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Could someone please explain to me the difference between "can" and "can be" please.

I am just confused about the use of "be" after can.

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JigneshbharatiCould someone please explain to me the difference between "can" and "can be" please.I am just confused about the use of "be" after can.

I don't understand your problem.

I can be happy.

I can go home.

I can eat spinach.

etc

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JigneshbharatiI am just confused about the use of "be" after can.

be is the infinitive form. Other forms you are probably already familiar with are am, is, are, was, were, being, and been. These all belong to the same verb the same way that see, sees, saw, seeing, and seen all belong to the same verb. No, in the case of be, the words don't look alike at all. There isn't even a "b" in forms like are and was. But these all come from the same verb.

We always use the infinitive form after modal verbs like "can". Therefore, we say can be, but not can being, can been, or can was, to mention just a few of the wrong combinations.


can be combines the idea of ability or possibility with am, is, are. For example:

Robert [ is ] a doctor.
Robert [ can be ] a doctor someday if he studies hard.

The cups [ are ] placed on the table.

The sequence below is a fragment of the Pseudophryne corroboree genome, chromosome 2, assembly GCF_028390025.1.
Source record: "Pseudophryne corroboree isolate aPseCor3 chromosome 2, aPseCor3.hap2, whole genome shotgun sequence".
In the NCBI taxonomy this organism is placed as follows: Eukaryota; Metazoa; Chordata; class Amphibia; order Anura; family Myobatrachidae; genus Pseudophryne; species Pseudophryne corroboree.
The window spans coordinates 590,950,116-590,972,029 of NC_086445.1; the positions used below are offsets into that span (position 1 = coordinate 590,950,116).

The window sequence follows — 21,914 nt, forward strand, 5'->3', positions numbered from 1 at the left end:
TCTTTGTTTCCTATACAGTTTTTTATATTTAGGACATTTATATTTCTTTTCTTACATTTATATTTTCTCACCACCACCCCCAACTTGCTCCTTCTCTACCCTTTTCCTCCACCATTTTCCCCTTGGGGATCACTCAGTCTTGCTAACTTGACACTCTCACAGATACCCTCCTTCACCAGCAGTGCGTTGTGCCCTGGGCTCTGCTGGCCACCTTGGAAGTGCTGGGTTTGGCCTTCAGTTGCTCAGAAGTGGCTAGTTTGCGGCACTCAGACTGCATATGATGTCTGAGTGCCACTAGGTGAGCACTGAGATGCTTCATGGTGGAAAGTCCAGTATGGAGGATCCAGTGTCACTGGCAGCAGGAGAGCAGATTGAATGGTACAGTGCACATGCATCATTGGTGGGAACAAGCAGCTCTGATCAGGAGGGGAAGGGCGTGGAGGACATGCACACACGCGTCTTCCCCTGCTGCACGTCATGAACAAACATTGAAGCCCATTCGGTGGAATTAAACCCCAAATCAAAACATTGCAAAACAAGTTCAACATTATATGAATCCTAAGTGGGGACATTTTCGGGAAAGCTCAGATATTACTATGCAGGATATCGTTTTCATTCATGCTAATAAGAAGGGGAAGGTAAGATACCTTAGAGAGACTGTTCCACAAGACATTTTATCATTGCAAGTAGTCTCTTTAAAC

The cups [can be] placed on the table later.

I [ am ] interesting to talk to.
I [ can be ] interesting to talk to if I make an effort.

It [ is ] hot here in the summer.
It [ can be ] hot here in the summer.

Karen [ is ] rude.
Karen [ can be ] rude if she's in a bad mood.

Children [ are ] afraid of spiders and snakes.
Children [ can be ] afraid of spiders and snakes.

In this hotel the sheets [ are ] changed every day.
In this hotel the sheets [ can be ] changed every day if you request it.

This kind of hammer [ is ] found in any hardware store.
This kind of hammer [ can be ] found in any hardware store.

CJ

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Thanks. Does "be" always indicate the state and not the action?

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Jigneshbharati Does "be" always indicate the state and not the action?

Yes—except when it is used in continuous and passive verb forms as an auxiliary.

Jigneshbharati

Thanks. Does "be" always indicate a state and not an action?

Almost all the time. There is an exception - "be" can mean "behave" in certain sentences.

Is the boy being good to his sister today?

Thanks. So, is "being" an action verb here?
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 CalifJim's reply was promoted to an answer.

Thank you for a lucid explanation! Much appreciated